Class of 1998
In a career cut short by a helicopter crash in the infield at Talladega Superspeedway in 1993, David Carl “Davey” Allison still won 19 NASCAR Winston Cup races, claimed 14 poles and won over six million dollars.
The son of Hall of Famer Bobby Allison, young Davey cut his teeth working at his dad’s shop after school and at night. His behind-the-wheel career began in 1979 at Birmingham International Raceway. Allison finished fifth in his very first feature, and won his first race that year on May 5th in only his sixth start.
Allison raced ARCA, All-Pro, DIRT and ASA Series races, as well as NASCAR Winston West, Busch Grand National, Grand American and Dash Series, winning over 40 short track races, In 1984, he won two ARCA races, and had a shot at the series title, but missed a race while on his honeymoon and wound up second to Bob Dotter by only 25 points. He did, however, win Rookie of the Year honors that season,
Allison ran his first Winston Cup race at Talladega in July of 1985, finishing 10th in Hoss Ellington’s Chevrolet In 1987, Allison won two races, the Winston 500 at Talladega (in only his 14th career start) and later that month at Dover, and was named Winston Cup Rookie of the Year, He was hired by the Ranier-Liandy team that year and became the first rookie to sit on the front row for the Daytona 500.
Between 1988 and 1990, Allison won several races, but his biggest thrill may have been finishing second to father, Bobby, in the 1988 Daytona 500. Later that year, Robert Yates purchased the team. 1991 was a breakthrough season for Allison as he opened the season with back-to-back poles at Daytona and Richmond, then won five races, plus The Winston all-star race at Charlotte.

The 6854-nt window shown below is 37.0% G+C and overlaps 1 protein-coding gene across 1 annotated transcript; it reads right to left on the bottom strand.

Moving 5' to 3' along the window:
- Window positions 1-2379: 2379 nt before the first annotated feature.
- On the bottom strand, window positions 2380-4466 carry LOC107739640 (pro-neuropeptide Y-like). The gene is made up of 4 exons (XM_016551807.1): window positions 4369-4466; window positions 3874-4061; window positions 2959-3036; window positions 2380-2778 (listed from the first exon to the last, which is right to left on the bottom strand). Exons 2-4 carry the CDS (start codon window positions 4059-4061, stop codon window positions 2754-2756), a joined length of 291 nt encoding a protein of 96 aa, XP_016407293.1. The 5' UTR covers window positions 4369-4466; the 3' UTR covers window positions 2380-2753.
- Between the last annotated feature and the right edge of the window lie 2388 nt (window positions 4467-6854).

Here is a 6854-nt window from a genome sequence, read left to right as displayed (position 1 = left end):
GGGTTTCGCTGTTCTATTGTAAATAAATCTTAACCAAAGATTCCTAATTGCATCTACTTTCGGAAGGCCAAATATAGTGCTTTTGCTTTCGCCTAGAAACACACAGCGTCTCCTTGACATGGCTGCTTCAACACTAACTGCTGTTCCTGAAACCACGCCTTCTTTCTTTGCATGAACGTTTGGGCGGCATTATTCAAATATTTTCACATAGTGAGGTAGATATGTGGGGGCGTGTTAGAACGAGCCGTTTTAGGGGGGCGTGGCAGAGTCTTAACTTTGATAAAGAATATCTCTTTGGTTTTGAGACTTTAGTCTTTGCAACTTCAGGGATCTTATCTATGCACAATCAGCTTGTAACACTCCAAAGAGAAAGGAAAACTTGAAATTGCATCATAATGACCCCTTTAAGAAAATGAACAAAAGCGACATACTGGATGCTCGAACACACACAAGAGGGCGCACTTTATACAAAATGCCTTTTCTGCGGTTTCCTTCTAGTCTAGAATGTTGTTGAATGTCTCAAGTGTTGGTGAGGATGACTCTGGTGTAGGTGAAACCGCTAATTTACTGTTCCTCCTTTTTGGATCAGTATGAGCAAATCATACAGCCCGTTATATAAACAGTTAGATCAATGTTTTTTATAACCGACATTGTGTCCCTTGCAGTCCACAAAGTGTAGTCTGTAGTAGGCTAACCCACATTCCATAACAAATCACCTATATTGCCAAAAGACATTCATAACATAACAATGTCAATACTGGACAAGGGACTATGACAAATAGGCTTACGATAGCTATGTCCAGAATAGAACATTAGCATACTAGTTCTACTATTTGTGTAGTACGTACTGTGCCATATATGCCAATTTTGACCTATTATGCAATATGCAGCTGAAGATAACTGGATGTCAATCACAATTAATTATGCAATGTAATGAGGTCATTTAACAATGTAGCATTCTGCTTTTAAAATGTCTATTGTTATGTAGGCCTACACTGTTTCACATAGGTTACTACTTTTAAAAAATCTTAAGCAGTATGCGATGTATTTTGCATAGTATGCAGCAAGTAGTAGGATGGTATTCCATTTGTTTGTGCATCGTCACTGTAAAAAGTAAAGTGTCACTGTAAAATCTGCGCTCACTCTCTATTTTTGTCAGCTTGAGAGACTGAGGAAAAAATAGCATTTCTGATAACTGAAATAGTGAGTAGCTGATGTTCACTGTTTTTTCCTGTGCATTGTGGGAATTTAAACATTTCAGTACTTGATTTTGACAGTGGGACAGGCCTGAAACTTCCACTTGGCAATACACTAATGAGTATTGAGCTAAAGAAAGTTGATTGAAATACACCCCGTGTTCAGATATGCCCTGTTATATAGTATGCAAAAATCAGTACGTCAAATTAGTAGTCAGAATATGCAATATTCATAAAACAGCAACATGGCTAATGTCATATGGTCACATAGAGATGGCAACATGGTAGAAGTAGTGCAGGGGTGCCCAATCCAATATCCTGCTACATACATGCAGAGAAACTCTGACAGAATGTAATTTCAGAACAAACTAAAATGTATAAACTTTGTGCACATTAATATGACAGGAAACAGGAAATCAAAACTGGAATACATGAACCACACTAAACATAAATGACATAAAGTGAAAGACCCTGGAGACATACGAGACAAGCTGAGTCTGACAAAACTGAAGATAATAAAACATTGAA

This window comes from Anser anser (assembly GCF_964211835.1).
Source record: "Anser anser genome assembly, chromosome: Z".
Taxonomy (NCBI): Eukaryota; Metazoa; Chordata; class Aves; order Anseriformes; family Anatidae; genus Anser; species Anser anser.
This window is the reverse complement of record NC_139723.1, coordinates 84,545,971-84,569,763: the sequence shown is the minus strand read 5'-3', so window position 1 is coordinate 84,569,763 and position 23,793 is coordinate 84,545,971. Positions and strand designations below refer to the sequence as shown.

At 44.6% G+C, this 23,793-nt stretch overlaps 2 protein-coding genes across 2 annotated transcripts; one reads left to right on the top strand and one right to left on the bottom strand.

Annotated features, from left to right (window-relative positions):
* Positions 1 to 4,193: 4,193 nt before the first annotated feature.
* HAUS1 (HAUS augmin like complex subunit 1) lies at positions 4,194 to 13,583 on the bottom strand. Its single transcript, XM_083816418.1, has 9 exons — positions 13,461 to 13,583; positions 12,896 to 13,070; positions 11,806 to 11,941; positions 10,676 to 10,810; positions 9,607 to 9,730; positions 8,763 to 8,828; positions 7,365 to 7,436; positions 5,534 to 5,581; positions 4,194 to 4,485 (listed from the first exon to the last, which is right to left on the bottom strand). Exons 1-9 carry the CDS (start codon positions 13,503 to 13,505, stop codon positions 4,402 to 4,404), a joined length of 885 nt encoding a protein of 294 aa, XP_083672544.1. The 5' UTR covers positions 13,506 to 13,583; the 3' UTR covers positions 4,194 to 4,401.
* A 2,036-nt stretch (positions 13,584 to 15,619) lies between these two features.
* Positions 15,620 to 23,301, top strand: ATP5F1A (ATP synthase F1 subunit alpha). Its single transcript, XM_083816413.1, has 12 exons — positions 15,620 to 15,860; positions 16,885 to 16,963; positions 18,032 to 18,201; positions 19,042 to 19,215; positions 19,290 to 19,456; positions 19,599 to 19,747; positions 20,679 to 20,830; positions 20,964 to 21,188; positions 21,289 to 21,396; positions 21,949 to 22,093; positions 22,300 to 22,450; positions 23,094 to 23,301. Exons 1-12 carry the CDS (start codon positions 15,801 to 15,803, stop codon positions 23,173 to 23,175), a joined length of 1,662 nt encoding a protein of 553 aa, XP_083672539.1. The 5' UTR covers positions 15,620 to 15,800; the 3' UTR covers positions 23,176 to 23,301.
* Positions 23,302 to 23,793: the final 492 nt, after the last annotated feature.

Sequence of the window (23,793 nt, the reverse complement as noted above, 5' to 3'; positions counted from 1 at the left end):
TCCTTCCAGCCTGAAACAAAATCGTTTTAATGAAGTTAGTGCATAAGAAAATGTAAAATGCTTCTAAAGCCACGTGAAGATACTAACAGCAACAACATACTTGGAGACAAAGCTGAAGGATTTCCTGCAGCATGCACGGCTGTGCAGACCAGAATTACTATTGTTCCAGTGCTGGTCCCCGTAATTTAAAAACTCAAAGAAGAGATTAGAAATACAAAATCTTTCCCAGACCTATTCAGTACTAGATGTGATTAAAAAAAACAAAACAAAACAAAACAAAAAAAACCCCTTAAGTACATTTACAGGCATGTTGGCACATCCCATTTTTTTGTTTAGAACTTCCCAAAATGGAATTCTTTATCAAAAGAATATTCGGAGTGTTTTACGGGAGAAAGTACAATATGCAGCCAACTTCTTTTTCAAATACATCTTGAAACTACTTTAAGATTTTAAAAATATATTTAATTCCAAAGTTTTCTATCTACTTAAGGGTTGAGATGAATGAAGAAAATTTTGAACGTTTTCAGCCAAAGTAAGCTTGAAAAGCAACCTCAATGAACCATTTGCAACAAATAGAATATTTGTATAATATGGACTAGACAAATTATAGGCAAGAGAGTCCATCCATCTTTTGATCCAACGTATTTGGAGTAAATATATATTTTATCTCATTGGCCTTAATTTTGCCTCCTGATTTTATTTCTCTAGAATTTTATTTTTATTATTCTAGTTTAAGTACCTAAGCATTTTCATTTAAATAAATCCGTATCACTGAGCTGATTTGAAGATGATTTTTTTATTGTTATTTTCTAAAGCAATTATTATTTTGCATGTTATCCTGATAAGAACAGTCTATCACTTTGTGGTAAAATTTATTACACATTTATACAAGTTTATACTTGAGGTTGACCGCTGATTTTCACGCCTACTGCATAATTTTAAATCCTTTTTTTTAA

In 1992, Allison had a season filled with the highest peaks and the deepest valleys that one could imagine. He won the Daytona 500, the Winston 500 and three other races, but suffered severe injuries in crashes at Bristol and Pocono. He lost his brother, Clifford, during a practice session at Michigan. Going for the Winston Million, he was leading at Darlington late in the race, but pitted for fuel just before rain cut it short A wreck in the final race at Atlanta, caused by another driver, likely cost him the Winston Cup title. He wound up third in the point standings, the only time all year he had been that low,
Among the honors that Allison gained in his career were AARWBA Comeback Driver of the Year, Maxwell House Sprint Award, McDonald’s All-Star team and NMPA Driver of the Year, all in 1992. In 199 I, he was named Super Ford Magazine Driver of the Year. Allison also won the 1993 IROC title posthumously as Terry Labonte drove the final race in his place.